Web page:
Ms Anissa Wong
Director of Environmental Protection
Dear Ms Wong:
I write with comments on the Environmental Impact Assessment on plans for the mega-incinerator ("IWMF") and artificial island to be constructed beside Shek Kwu Chau.
Writing with a heavy heart; as I believe it is no use making comments.
And you are heading a project that involves not environmental protection, but significant environmental destruction.
It seems you do not care about Hong Kong's environment; deeply sad given your role.
Overall, the EIA is lacklustre. Yet no one seems surprised at this, perhaps low standard EIAs are the norm here – and after all, the EPD is project proponent, employs the consultant, then has final say regarding the EIA, so why shouldn't the consultant write a report just as you require, fully expecting it will be simply rubber stamped.
And for the record: I have worked on EIAs, including for the World Bank and the Asian Development Bank, and I strived to make them a better standard than I see in this case.
Perhaps that's enough said.
After all, the EIA comments period ends on 17 December, yet the EIA sub-committee of ACE has already given the green light to the project: which to me helps make a mockery of the EIA process.
There was further farce, of course, in the EIA already having appeared for comments, then being withdrawn, and now reappearing – with other work perhaps proceeding according to schedule.
So, for the record, to the EIA itself; and I hope you have response I made when EIA originally appeared:
Overall, sadly biased in favour of making Shek Kwu Chau and Tsang Tsui appear suitable sites for an incinerator. Tsang Tsui indeed has features making it suitable in several ways. Not so Shek Kwu Chau; yet the EIA rejects sites such as Sai Kung islands and Lamma quarry for reasons that could be equally applied to Shek Kwu Chau (visible from country park, visible from restaurants).
Likely impact on Indo-Pacific finless porpoise is downplayed; main report obscures the fact this is a key area for this locally rare species, and fails to mention it is classed as Vulnerable to extinction by the IUCN.
Further remarks, already sent to EPD in objection to the reclamation and dredging project:
· The project supposedly involves waste management, yet waste mis-management would seem more likely – with environmental damage, potentially useful waste burned, no incentives for waste reduction, reuse and recycling (indeed, incinerators are “hungry”, needing waste to burn)’;
· There are a host of contradictions in available info: the incinerator should be away from public view and yet can be beautiful (!!!), the chimney fumes will be clean, and yet too dirty to site the incinerator in the heart of the city;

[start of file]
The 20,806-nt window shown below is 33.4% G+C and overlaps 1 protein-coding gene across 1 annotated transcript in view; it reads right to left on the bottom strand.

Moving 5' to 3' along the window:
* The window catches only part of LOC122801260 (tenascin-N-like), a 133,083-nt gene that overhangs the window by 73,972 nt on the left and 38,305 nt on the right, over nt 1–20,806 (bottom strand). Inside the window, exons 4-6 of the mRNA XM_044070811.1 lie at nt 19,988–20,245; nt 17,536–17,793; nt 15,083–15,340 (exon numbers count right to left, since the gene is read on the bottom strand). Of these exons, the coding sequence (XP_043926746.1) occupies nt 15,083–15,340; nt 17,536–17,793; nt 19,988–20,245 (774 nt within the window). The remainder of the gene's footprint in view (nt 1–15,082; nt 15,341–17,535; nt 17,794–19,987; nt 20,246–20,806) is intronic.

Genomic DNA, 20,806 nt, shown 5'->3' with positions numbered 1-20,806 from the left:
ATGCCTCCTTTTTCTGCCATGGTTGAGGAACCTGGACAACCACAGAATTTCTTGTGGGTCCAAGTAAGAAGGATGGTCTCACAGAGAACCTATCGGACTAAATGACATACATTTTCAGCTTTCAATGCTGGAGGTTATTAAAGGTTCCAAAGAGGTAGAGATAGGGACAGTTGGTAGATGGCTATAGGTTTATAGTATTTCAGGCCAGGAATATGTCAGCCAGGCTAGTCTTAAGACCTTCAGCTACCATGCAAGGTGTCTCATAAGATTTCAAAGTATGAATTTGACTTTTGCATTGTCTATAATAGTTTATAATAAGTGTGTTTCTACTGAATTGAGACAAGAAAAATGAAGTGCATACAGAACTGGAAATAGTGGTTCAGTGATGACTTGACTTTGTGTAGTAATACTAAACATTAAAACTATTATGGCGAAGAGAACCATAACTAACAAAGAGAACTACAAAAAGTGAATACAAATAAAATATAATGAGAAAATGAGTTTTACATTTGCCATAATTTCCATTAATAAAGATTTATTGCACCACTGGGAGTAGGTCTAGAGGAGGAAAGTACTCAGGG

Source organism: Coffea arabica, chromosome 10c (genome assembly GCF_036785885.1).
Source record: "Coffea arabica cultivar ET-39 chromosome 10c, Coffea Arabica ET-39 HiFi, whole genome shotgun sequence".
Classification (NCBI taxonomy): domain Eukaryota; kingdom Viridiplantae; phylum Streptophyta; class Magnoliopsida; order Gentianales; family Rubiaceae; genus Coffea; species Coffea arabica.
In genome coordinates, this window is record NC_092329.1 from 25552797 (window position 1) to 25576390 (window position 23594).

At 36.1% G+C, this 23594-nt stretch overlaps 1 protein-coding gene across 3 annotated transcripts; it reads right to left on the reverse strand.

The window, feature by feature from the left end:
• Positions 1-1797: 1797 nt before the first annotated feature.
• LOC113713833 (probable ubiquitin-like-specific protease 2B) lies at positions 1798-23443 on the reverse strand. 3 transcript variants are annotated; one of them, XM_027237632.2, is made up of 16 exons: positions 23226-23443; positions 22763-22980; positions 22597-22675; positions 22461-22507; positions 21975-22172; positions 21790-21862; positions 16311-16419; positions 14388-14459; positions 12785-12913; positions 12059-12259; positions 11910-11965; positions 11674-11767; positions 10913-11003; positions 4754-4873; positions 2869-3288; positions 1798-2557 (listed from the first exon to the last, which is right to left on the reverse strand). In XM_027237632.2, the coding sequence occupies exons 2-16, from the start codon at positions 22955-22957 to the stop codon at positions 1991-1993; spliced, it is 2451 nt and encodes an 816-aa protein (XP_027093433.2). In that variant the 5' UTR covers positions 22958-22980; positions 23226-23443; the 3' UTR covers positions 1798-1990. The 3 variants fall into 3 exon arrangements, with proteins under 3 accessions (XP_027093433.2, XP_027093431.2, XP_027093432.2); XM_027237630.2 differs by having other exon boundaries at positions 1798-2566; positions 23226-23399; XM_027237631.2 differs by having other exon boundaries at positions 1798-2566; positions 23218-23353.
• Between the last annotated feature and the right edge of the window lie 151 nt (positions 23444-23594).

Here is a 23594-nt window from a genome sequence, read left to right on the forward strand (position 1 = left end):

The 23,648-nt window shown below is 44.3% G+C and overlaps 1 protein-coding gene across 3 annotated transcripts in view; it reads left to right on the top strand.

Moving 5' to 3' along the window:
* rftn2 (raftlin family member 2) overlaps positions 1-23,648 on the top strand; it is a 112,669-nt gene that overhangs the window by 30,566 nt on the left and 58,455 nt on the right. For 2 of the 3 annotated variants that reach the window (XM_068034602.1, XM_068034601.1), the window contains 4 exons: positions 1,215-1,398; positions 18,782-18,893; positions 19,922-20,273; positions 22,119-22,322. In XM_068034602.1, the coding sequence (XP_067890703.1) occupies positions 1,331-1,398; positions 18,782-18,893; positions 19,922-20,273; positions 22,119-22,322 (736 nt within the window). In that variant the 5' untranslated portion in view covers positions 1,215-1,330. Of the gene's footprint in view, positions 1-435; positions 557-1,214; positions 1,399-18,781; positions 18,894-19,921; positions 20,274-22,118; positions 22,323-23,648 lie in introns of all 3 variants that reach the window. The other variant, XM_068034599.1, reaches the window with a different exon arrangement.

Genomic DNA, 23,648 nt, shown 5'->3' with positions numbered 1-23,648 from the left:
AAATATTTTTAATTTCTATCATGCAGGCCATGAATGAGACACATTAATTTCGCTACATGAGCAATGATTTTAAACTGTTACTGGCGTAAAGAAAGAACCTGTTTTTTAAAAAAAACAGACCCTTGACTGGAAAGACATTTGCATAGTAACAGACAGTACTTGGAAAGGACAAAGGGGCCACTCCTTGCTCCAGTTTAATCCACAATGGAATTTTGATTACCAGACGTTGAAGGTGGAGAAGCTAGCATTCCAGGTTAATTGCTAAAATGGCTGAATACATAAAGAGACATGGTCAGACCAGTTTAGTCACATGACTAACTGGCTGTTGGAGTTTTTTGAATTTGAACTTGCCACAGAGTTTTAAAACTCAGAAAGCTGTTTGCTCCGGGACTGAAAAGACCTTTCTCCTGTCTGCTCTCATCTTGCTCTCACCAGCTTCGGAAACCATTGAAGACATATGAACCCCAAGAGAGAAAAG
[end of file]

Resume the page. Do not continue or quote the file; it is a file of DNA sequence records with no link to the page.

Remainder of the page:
· The project is being driven forward with no information on costs, and very little re alternatives – perhaps ALL of which would be far less costly, and far more "integrated";
· There are “consultations”, yet it seems there is no real interest in listening to public views – indeed, instead of any real response or engagement, people and organisations objecting to the reclamation have received requests to withdraw these objections;
· Though the issues connected with the project are wide-ranging, there are attempts to show this is a very localised project: convenient for govt if can show opponents are just a bunch of NIMBY folk.
IWMF to Not Affect South Lantau Tourism
The IWMF clearly contradicts government strategy to earmark south Lantau and nearby islands, including Shek Kwu Chau, for leisure tourism and conservation.
As well as S Lantau tourism, there is potential for boating tourism – much as in Sai Kung area, say: of interest to Cheung Chau fishermen, and could be timely given the coming ban on bottom trawling here. No one will be so keen on boat trip past Incinerator Island, the place porpoises once roamed!
Notice EIA getting muddled here. Says Sai Kung islands not suitable site, as can be seen from country parks; Lamma old quarry not good as visible from Sok Kwu Wan restaurants. Yet this highly biased EIA somehow fails to mention She Kwu Chau Incinerator Island will be visible from Lantau country parks, south Lantau restaurants, and surely Cheung Chau restaurants – which will lie in path of the chimney fumes on many a summer evening, when these restaurants are extremely popular.
High Aesthetic Standards for Incinerator
An incinerator is clearly utterly unsuited to an area of outstanding natural beauty like this.
– anyone saying otherwise should push for incinerator in heart of city, such as right outside your office. There's still space at Tamar.
EPD has produced images of art deco style incinerators, that may suit industrial areas that are highly visible, or might even fit into urban areas; but nothing suitable for Shek Kwu Chau Incinerator Island. Green paint and a few blades of grass and bushes won’t make it lovely; there’s a 150-m chimney, for goodness sake! Plus mini container ships arriving, unloading and departing: this will be an industrial site.